Hipsters are stereotypically described as affluent or middle class young Bohemians who reside in gentrifying neighborhoods. The term in its current usage first appeared in the 1990s and became particularly prominent in the 2010s, being derived from earlier movements in the 1940s. Members of the subculture do not self-identify as hipsters, and the word "hipster" is often used as a pejorative to describe someone who is overly trendy or effete. Some critics contend that the notion of the contemporary hipster is actually a myth created by marketing. Source: Wikipedia.
Hipsterdom is like alcoholism. An alcoholic, Dylan Thomas famously wrote, is someone you dislike who drinks as much as you do.
That about sums it up. As long as there’s one symptom you don’t display, you consider yourself safe. You will eat with hipsters, drink (craft beer or coffee) with them, listen to music (even on vinyl) with them - but you will never be one of them, and they merit only your contempt. Right?
"reasons i hate hipsters: — they use old or new technology — they drink coffee," tweeted @neonwario. "sometimes they listen to music, some of which is good and some not," @michaelleung tweeted in reply.
If we don’t have something more cogent to say, maybe we need to cool our jets a little.
Think about all the hipsters have given us. Is it so terrible?
Independent coffee shops? Yes, please.
Vinyl? Lay it on me! Can anyone who has ever had to open a shrink-wrapped jewel case and squint at tiny lyrics on a booklet the size of a well-fed Post-it note argue that a return to vinyl as the Physical Form Of Music is a bad thing? No.
Yes, there are principled cases to be made about issues with appropriation or gentrification. Yes, all the irony can get exhausting. But the net result of a lot of hipster pursuits is that Something Tasty And/Or Fun Is Available That Wasn’t Before.
Why, exactly, are we collectively reviling the person who decides to, say, create a bar where there is gin and tonic on tap?
Don’t say "Ughhh!" Celebrate. Consider the hipster in all his stereotypical glory — sporting a mustache, listening to a band that doesn’t exist yet, claiming to have inside information about coffee. It’s annoying, but is it so bad?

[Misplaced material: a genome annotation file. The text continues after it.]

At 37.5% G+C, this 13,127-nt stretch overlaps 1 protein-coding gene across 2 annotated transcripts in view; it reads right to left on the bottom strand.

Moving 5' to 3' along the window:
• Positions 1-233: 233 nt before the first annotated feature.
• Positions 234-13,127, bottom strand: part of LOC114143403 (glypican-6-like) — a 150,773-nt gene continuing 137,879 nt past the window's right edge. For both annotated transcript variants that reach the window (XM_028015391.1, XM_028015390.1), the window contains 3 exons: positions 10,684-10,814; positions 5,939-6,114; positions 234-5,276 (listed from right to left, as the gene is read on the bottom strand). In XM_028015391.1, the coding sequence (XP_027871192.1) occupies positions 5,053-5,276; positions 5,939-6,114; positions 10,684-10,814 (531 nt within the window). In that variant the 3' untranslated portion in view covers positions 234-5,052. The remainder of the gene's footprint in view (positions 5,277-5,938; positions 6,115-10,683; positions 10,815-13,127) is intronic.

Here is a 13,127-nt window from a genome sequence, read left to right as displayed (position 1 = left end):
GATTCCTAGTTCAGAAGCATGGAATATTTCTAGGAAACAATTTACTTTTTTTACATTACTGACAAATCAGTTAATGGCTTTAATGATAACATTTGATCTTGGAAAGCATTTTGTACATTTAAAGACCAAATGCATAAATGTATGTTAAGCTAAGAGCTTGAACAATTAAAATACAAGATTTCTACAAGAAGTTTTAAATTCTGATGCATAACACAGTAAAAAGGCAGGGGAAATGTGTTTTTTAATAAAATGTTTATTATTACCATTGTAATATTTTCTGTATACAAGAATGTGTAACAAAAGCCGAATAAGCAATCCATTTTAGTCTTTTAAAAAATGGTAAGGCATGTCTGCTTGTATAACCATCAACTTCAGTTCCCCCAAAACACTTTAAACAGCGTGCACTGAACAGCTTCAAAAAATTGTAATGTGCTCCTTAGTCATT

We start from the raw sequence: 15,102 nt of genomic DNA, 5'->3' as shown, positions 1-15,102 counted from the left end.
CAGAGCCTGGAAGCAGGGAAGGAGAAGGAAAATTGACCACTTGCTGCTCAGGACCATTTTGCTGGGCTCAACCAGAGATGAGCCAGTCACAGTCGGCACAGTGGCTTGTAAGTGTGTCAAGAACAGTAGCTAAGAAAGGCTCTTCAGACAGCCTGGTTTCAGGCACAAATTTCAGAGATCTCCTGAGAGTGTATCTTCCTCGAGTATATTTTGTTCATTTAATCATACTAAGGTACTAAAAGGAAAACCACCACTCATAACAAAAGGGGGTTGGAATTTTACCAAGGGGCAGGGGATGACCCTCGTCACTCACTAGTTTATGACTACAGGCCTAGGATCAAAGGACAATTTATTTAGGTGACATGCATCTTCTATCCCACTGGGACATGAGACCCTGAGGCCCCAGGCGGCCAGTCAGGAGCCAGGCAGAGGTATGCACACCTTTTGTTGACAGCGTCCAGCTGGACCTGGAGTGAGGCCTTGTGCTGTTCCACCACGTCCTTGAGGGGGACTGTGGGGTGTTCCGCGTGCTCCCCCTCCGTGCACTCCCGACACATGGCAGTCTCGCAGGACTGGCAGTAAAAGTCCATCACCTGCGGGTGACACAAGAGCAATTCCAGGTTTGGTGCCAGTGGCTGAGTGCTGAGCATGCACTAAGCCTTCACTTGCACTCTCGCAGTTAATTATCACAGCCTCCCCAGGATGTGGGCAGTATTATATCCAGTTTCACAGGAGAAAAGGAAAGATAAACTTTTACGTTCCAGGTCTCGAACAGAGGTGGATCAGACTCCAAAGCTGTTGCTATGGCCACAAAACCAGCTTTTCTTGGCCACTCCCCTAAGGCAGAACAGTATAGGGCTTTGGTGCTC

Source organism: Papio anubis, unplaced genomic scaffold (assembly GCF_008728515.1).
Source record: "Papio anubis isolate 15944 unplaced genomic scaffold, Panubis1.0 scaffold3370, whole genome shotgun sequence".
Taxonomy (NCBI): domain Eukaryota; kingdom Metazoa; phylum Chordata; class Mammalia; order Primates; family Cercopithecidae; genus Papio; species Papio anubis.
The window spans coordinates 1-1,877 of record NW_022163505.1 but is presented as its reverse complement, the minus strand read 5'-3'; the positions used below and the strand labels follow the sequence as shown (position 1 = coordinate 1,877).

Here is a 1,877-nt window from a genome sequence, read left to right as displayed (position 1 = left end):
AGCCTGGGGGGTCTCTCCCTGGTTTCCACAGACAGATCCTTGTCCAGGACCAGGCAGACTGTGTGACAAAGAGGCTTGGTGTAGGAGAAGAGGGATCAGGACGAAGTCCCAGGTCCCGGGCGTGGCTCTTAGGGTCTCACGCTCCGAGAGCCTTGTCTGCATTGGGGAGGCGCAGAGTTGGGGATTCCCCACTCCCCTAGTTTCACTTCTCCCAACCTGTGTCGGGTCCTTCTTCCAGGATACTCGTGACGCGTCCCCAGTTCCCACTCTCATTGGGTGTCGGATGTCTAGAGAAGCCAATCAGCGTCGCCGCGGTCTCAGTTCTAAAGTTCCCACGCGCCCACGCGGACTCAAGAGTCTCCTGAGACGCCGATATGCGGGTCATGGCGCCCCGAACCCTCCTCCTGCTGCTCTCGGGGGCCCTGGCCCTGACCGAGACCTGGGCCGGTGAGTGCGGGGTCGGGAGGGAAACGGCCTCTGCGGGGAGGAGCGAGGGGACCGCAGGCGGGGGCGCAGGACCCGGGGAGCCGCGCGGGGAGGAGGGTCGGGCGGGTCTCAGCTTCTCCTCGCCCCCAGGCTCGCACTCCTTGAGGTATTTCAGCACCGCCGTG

They’re defined by the attempt to cultivate taste.
Hipsters insist that they have better taste than you. Sometimes, even more irritatingly, they are right. Hipsters have developed taste in music, beer, coffee and vintage clothes. These things are pretty accessible. People with good taste in beer don’t have to pay obscene amounts of money that people who cultivate taste in, say, wine or scotch do. To be a hipster, you just have to be willing to put in the effort. "You can keep your labels," hipsters say. "I have my Taste, and no one can take it from me." Arguably, this is the democratization of taste. Why wait until you are a billionaire to eat and dress better than fast-food and big-box retailers suggest you should?
When a critical mass of hipsters converges on something, it is generally because the thing is both obscure and good. Think about it: Hipsters go out and find us nice music and nice plaids and nice restaurants and sturdy shoes, and we take up listening to it and wearing them and eating there. And for this we punish them?
I know what you’re going to say. There’s something almost pathetic about alternative culture after 2000 or so, in the sense that it is mainly an attempt by people who don’t know what it was like not to have instant access to everything you could possibly want — mass-produced for your convenience, boxed, shrink-wrapped and whisked to your door at a whim — to replicate what they imagine life was like Before, when one had to trek long distances and tailor her own clothing and grind coffee by hand with a pestle.
"What’s the matter with mass culture?" our elders ask, baffled. "We didn’t stagger through centuries of history so you could go trekking off on your fixie bicycle to buy vintage coats in a thrift shop. We have gears now, you realize? You can use them!" At its worst, hipsterdom is a weird reenactment of the 1960s by people who weren’t there.
But there’s an appeal to difficulty. The one rarity these days is Things That Aren’t Readily Available. That used to be the only kind of thing there was. People fought long and hard so that would not be so. But maybe something got lost in the shuffle.
Yes, popular culture is good now. It knows what we want before we want it, and it gives it to us with just a few clicks. But there’s no thrill of discovery. And sometimes it misses a spot. Sometimes we like things we didn’t know we’d like. And thanks to the Internet, if you find something obscure and good, it can spread rapidly, like wildfire — or Starbucks.
Look at food trucks, coffee shops, mustaches! Who would say that these things are not net boons?
We should thank the people who have given us so much.
Thank you, Hipsters, for all that you do. I won’t say "ugh" to you any more.
—The Washington Post